We also use Scotland’s cold and grey climate to our advantage, using natural air to maintain optimum temperatures in a refrigerant-free air-cooling system, instead of air conditioning units that consume vast amounts of energy. As a result, the data centre has a remarkably low power usage effectiveness (PUE) ratio, of just 1.18 – well below the industry average of 2.0. This has a real benefit to anyone using our data centre as it can reduce energy bills substantially, as well as making a real improvement to their carbon footprint.

Cybersecurity is a huge concern for organisations, with Sepa recently making the headlines for being subjected to a cyber attack. How is DataVita tackling the issue, for example you say you have access to a large team of threat researchers and analysts

The issue is that as IT systems become more sophisticated, so do the people that want to cause harm and the methods they might use to cause disruption. In that respect, it’s important we stay ahead of the curve and take a proactive approach to cyber security.

We have a number of advanced automated monitoring tools and a team of analysts that provide intelligence on the latest threats and risks, which allows us to respond quickly to protect our customers’ data. We know that prevention is far better than cure, however, and continuously adapt and refine our processes and policies in line with the most advanced threats from around the world.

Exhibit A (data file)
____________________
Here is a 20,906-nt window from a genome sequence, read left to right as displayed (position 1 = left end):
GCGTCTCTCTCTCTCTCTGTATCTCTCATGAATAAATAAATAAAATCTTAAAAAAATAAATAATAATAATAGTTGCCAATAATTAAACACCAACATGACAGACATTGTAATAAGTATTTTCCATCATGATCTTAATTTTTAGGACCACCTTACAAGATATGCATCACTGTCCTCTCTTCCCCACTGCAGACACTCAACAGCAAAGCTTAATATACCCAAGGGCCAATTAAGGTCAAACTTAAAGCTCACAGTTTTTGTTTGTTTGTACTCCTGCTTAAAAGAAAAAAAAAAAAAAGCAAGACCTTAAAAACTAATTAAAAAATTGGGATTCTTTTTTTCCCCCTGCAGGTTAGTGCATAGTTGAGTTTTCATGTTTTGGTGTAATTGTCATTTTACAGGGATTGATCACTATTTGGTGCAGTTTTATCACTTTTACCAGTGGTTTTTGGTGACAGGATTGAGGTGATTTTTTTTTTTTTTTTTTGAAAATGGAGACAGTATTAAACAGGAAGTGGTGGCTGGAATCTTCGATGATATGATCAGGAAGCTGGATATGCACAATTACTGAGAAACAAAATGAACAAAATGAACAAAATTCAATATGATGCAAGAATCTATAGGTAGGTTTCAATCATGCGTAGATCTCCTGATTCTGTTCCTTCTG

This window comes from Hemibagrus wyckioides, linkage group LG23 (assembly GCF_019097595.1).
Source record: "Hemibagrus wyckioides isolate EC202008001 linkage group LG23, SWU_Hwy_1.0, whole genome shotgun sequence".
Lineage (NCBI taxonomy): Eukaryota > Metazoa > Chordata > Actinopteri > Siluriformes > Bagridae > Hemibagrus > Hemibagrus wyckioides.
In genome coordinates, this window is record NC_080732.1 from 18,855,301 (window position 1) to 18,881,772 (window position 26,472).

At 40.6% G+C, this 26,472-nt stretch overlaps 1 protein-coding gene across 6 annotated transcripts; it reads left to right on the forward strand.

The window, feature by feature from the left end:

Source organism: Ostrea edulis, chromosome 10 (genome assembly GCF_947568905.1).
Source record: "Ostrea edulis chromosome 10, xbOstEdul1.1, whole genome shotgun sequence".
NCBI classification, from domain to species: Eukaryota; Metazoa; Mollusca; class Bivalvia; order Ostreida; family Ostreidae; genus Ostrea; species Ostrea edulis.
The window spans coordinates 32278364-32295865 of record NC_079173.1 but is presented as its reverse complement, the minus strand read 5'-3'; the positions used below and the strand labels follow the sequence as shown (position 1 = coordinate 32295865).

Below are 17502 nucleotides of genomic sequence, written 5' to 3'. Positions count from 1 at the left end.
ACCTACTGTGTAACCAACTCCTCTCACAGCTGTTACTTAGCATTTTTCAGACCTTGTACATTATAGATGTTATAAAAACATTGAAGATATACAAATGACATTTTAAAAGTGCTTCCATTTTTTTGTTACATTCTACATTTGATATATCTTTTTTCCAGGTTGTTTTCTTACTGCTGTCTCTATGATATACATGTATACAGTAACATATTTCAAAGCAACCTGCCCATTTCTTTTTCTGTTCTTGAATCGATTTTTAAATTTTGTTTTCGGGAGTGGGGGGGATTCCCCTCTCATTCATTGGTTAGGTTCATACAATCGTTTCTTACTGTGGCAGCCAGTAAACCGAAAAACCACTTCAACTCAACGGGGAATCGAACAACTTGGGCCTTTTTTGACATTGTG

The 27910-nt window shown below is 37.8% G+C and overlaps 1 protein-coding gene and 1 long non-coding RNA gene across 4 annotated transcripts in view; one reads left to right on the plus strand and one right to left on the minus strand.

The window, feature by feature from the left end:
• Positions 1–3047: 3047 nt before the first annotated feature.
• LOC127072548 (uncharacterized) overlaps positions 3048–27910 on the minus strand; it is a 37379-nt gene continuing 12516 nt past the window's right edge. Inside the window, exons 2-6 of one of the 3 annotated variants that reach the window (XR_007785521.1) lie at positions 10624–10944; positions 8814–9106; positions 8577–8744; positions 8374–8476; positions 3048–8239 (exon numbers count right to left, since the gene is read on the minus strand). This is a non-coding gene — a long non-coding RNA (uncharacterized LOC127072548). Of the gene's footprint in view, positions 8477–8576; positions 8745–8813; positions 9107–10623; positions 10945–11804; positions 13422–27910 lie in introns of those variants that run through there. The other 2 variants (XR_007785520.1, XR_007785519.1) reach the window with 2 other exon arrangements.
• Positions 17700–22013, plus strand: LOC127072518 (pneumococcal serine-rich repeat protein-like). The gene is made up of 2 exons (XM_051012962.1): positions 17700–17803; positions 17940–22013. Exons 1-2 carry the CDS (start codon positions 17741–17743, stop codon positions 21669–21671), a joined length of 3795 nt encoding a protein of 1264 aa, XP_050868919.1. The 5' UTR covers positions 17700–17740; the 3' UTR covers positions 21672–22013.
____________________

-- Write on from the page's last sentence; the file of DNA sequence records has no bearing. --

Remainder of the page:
Physical security and safety are also important elements of protecting data, and we have strict access restrictions and a dedicated security team in place 24/7 to mitigate any risks. Our data centre is a purpose-built facility, which means the location was carefully selected to avoid any hazardous neighbours or potential issues from even unlikely events such as flooding or vehicles crashing, among other factors. When older buildings, such as warehouses or vacant office blocks, are converted to be used as data centres it can present some challenges in that respect.

How did your career progress before your current role?

I previously worked for Proact – an international technology company founded in Sweden – and launched its Scottish office in 2008. When I started it only had two employees, but by the end of my time there I had grown the team to 70 and increased the company’s presence in Scotland. My career began in engineering, however, and I started out as a solutions architect, working for a number of corporate and professional services firms.

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What would you like DataVita to look like in 2025, the year of its tenth anniversary?

Our goal is to continue to help organisations to transform how they consume IT services, while expanding our footprint to the wider UK and beyond. Our success in Scotland has shown that technology businesses have much to offer global organisations, making Scotland the perfect home for any company from a technology perspective.

By 2025, we expect DataVita to have grown to five times its current size (and ideally more) – this growth is significant, but it is achievable.

We are also keen to add our weight to the drive for carbon neutral operations and intend to use this as a major focus area. Sustainability will continue to be a key priority for the business, and across the wider HFD Group. We still have a long way to go to reach Scotland’s net-zero target but with COP26 due to be hosted in Glasgow later this year, the conversation is gaining momentum in every industry.

At DataVita, we expect to reach a significant milestone next year by taking the data centre operations off the grid and making the switch to 100 per cent renewable electricity. Our ambition is to be the go-to for any business looking for carbon-free IT operations.